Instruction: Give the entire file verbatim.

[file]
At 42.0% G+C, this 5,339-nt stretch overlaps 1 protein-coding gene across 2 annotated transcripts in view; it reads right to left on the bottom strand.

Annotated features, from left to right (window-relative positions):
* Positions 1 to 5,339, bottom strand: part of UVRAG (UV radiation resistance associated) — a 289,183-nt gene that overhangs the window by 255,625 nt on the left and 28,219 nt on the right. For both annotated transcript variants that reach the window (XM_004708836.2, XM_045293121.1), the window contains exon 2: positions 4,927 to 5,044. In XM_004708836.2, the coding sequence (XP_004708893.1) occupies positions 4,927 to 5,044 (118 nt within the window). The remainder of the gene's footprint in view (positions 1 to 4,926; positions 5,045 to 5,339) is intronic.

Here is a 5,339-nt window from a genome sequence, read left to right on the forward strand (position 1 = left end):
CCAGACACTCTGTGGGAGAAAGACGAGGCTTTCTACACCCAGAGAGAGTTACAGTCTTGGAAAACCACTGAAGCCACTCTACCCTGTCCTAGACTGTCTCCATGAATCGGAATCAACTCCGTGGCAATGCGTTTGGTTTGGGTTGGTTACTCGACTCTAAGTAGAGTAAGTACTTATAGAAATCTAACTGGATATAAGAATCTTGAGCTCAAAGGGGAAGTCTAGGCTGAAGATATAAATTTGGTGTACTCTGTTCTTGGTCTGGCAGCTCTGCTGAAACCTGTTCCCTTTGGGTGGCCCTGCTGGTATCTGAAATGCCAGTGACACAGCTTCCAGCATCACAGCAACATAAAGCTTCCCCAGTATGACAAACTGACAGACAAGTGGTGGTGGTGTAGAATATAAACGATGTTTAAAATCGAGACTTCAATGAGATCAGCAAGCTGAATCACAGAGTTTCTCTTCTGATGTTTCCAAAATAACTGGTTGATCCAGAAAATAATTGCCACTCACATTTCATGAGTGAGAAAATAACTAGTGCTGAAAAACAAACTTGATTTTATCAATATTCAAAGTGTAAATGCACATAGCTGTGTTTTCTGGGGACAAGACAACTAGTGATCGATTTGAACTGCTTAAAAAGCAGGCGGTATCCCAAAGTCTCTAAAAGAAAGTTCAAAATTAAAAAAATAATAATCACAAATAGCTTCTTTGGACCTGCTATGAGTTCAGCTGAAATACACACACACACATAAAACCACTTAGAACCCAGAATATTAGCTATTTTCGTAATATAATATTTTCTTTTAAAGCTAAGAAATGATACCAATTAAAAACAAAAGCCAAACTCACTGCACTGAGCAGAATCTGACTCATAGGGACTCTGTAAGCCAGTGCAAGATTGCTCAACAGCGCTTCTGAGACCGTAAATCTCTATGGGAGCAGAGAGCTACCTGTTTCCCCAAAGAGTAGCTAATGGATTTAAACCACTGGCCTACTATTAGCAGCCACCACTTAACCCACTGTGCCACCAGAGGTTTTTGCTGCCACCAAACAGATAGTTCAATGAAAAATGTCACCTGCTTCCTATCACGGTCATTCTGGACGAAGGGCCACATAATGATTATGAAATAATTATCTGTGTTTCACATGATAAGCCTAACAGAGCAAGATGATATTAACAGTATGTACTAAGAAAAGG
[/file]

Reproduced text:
At 42.0% G+C, this 5,339-nt stretch overlaps 1 protein-coding gene across 2 annotated transcripts in view; it reads right to left on the bottom strand.

Annotated features, from left to right (window-relative positions):
* Positions 1 to 5,339, bottom strand: part of UVRAG (UV radiation resistance associated) — a 289,183-nt gene that overhangs the window by 255,625 nt on the left and 28,219 nt on the right. For both annotated transcript variants that reach the window (XM_004708836.2, XM_045293121.1), the window contains exon 2: positions 4,927 to 5,044. In XM_004708836.2, the coding sequence (XP_004708893.1) occupies positions 4,927 to 5,044 (118 nt within the window). The remainder of the gene's footprint in view (positions 1 to 4,926; positions 5,045 to 5,339) is intronic.

Here is a 5,339-nt window from a genome sequence, read left to right on the forward strand (position 1 = left end):
CCAGACACTCTGTGGGAGAAAGACGAGGCTTTCTACACCCAGAGAGAGTTACAGTCTTGGAAAACCACTGAAGCCACTCTACCCTGTCCTAGACTGTCTCCATGAATCGGAATCAACTCCGTGGCAATGCGTTTGGTTTGGGTTGGTTACTCGACTCTAAGTAGAGTAAGTACTTATAGAAATCTAACTGGATATAAGAATCTTGAGCTCAAAGGGGAAGTCTAGGCTGAAGATATAAATTTGGTGTACTCTGTTCTTGGTCTGGCAGCTCTGCTGAAACCTGTTCCCTTTGGGTGGCCCTGCTGGTATCTGAAATGCCAGTGACACAGCTTCCAGCATCACAGCAACATAAAGCTTCCCCAGTATGACAAACTGACAGACAAGTGGTGGTGGTGTAGAATATAAACGATGTTTAAAATCGAGACTTCAATGAGATCAGCAAGCTGAATCACAGAGTTTCTCTTCTGATGTTTCCAAAATAACTGGTTGATCCAGAAAATAATTGCCACTCACATTTCATGAGTGAGAAAATAACTAGTGCTGAAAAACAAACTTGATTTTATCAATATTCAAAGTGTAAATGCACATAGCTGTGTTTTCTGGGGACAAGACAACTAGTGATCGATTTGAACTGCTTAAAAAGCAGGCGGTATCCCAAAGTCTCTAAAAGAAAGTTCAAAATTAAAAAAATAATAATCACAAATAGCTTCTTTGGACCTGCTATGAGTTCAGCTGAAATACACACACACACATAAAACCACTTAGAACCCAGAATATTAGCTATTTTCGTAATATAATATTTTCTTTTAAAGCTAAGAAATGATACCAATTAAAAACAAAAGCCAAACTCACTGCACTGAGCAGAATCTGACTCATAGGGACTCTGTAAGCCAGTGCAAGATTGCTCAACAGCGCTTCTGAGACCGTAAATCTCTATGGGAGCAGAGAGCTACCTGTTTCCCCAAAGAGTAGCTAATGGATTTAAACCACTGGCCTACTATTAGCAGCCACCACTTAACCCACTGTGCCACCAGAGGTTTTTGCTGCCACCAAACAGATAGTTCAATGAAAAATGTCACCTGCTTCCTATCACGGTCATTCTGGACGAAGGGCCACATAATGATTATGAAATAATTATCTGTGTTTCACATGATAAGCCTAACAGAGCAAGATGATATTAACAGTATGTACTAAGAAAAGG